The legend goes that Masayoshi Son wanted to fund the future's ideas, so he created a $30 BN dollar fund. That's right, $30 BN.
But just before he met with potential investors, he fiddled with the slides and changed the amount. The fund wouldn't be $30 BN. It would be $100 BN.
The investors laughed out loud. He didn't. "Life's too short to think small", he said.
And nothing about his journey to becoming one of the world's most prominent billionaires has been small. His company, Softbank, is a giant in multiple industries, with aggressive investment and fast expansion. But also, controversy and very costly mistakes.
We'll tell you about Softbank in this episode of Company Forensics.
When Masayoshi Son arrived in the US, his English was limited, but his dreams were big. After reading about microchips, he felt computers were the future and created his company, Softbank. In 1981, he began importing PC software from Japan then ventured into the publishing business, with PC magazines.
By 1990, Softbank Corp. Japan became Softbank Corp and now brought services from the US to Japan. Son created yet another company, Softbank Holdings Inc., to look for investment opportunities, and, by 1994, he had his eyes on large-scale acquisitions.
And it didn't take long. Through one of the first acquisitions, Ziff-Davis, Son discovered none other than Yahoo and decided to invest in it and launch Yahoo Japan, which would become a giant umbrella for other internet businesses.
Having evolved into a holding company, in 2000, Softbank invested in another potential giant, Alibaba. This alliance would include business partnerships, joint ventures, and investments. By that year, Son was briefly the world's richest man in 2000, only to have 93% of Softbank's wealth disappear after the dot-com bubble burst, which left him about $8 BN, so he was still o.k.
Softbank then aimed to also become a telecom giant, by investing in fixed-line communications in 2004 and buying Vodafone KK in 2006. Such moves allowed them to be the exclusive iPhone representative in Japan, which gave them a substantial presence and even more buying power.
And they continued to use that buying power. In 2013, Softbank purchased Sprint Nextel, one of the US's biggest phone carriers.
Now one of the biggest companies in the world, Softbank, didn't stop the spending spree. Under Son's vision for the future, Softbank invested in computers and robotics, and it even came up with a 300-year plan for the company. And it was that attitude which set Son apart. I mean, how do you take such a vision seriously?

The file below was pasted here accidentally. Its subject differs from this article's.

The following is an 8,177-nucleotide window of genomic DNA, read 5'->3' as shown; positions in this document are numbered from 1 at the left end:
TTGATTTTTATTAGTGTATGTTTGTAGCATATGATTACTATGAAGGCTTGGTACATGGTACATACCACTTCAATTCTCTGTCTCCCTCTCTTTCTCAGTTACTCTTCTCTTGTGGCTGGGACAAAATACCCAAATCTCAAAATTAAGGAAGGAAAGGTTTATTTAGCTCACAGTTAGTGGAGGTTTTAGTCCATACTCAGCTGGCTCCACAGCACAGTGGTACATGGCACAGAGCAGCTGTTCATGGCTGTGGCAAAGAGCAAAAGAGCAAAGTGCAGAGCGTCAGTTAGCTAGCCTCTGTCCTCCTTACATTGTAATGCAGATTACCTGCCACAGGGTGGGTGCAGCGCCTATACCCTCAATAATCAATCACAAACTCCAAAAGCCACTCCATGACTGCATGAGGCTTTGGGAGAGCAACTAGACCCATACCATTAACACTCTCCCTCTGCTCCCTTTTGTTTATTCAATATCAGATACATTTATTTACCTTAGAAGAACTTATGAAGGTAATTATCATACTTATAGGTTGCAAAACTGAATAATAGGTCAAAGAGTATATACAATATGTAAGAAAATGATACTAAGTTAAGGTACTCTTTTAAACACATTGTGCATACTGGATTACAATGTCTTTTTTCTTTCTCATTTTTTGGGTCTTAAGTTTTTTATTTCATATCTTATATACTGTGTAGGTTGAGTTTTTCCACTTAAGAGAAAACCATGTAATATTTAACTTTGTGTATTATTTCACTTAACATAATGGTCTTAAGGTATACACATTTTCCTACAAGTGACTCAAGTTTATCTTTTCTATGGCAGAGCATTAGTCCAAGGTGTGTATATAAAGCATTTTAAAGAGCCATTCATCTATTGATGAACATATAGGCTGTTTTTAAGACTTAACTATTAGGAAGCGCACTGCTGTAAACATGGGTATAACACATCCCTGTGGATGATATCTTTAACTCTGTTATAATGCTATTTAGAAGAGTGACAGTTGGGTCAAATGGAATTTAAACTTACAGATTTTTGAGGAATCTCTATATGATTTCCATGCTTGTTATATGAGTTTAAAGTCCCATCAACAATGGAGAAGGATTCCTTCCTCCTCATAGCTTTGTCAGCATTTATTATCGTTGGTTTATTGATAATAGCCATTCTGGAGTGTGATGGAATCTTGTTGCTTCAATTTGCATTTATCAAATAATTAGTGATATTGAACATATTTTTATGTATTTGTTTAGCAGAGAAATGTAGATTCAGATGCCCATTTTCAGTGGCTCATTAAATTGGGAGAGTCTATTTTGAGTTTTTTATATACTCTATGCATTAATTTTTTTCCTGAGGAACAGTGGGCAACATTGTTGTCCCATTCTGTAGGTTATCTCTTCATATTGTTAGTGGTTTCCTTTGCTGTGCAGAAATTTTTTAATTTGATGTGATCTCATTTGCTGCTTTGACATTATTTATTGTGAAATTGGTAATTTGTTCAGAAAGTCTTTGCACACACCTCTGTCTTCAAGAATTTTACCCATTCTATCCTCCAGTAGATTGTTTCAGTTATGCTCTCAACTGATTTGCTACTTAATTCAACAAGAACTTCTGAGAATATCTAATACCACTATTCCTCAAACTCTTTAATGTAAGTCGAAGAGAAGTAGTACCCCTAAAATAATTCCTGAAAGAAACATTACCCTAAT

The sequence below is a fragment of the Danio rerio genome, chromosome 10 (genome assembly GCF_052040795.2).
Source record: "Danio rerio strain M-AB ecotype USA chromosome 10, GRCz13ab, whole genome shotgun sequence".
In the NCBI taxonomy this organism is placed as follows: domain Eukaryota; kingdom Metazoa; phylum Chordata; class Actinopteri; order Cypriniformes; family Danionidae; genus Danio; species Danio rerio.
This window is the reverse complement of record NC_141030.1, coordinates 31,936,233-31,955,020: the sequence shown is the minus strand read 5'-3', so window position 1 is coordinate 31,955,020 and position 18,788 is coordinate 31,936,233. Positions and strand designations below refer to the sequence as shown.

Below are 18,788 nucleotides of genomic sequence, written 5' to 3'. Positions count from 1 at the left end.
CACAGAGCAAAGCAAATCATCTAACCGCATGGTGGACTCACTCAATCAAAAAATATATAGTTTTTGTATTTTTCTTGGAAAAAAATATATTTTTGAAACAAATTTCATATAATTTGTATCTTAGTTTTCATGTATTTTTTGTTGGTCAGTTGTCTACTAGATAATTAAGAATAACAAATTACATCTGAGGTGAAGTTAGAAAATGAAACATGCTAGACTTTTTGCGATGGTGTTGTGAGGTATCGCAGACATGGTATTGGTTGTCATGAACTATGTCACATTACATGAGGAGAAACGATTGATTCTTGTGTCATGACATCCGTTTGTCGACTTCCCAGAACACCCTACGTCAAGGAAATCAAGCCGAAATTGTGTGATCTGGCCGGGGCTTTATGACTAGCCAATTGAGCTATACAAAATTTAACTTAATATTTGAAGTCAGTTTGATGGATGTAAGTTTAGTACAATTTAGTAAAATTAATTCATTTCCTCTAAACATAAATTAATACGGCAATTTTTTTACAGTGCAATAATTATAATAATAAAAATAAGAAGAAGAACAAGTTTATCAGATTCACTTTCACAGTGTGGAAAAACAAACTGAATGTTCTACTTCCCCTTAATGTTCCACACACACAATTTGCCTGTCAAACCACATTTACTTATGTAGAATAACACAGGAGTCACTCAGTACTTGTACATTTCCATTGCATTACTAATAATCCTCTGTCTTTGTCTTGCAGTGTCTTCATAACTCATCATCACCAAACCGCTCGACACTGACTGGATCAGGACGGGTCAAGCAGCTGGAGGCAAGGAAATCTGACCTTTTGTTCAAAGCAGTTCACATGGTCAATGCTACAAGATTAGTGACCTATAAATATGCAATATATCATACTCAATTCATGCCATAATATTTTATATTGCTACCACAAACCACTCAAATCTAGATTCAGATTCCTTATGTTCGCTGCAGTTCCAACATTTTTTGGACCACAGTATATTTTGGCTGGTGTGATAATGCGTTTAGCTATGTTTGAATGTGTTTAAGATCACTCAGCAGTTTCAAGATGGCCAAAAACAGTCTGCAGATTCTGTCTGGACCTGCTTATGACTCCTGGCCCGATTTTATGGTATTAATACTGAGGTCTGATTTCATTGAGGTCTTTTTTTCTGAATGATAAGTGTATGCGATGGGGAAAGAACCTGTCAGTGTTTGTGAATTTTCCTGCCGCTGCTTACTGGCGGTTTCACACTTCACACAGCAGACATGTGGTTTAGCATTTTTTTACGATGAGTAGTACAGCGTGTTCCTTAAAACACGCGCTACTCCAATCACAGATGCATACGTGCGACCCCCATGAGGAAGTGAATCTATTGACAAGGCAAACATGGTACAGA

Well, Son backed up his words with actions. That's when he created his famous $100 BN Vision Fund. And the Vision Fund was a reflection of Softbank's attitude: its investment is so aggressive, the minimum per round is $100 million.
And Softbank's intentions are clear. Per the Japan Times, Son said: "This won't be a typical fund. Most of our investments will range between 20 and 40 percent, making us the largest shareholder and board member, in a position to discuss strategy with the founders."
Translated, this means having control. But some have considered Son's investment methods as too risky.
The Vision Fund is $100 Bn. Son plans to resupply the $100 BN every two or three years.
Let's put this into perspective. According to the National Venture Capital Association, the US's entire US venture capital industry was $75.3 BN in 2016.
Here are some examples of Softbank's crazy investments: $9.3BN in Uber, 2.3BN in GM Cruise, and $5.5BN in Didi. In 2017, Softbank purchased Boston Dynamics to further venture into robotics, an area Son is sure will grow in the future.
And there was no sign of stopping. Son has repeatedly said: "I believe the next big bang is going to be even bigger. To be ready for that."
So, with one of the most massive funds in the world and the future at grasp, it seems the ride is perfect.
But then, we get into WeWork. It was an all-out investment, only how Softbank can do it. In November 2018, Softbank invested $3 billion, and another $2 billion in 2019, which skyrocketed Wework's valuation from $20 BN to $47 BN.
Red flags waved all around; they should've, at least. But the world celebrated Wework's valuation. And mind you, this wasn't the only investment Softbank made on Wework. They had invested $4.4 BN in 2017, and with the final cash injection, Softbank was basically in control.
But the hype was short-lived. From a failed IPO to chaotic management within WeWork (check out our video on it), and the current health crisis, Wework's value plummeted. But this is a teaser; I can't tell you yet.
In these past two years, WeWork has been a seesaw ride of promises, failures, mistakes, and a very peculiar CEO. And, even though Son still believes WeWork will eventually make money, he has admitted that the $9 billion bet was a mistake.
Why a mistake? Well, the latest reports value WeWork at, get this, $2.9 BN. When, just last year, it was worth $47 BN.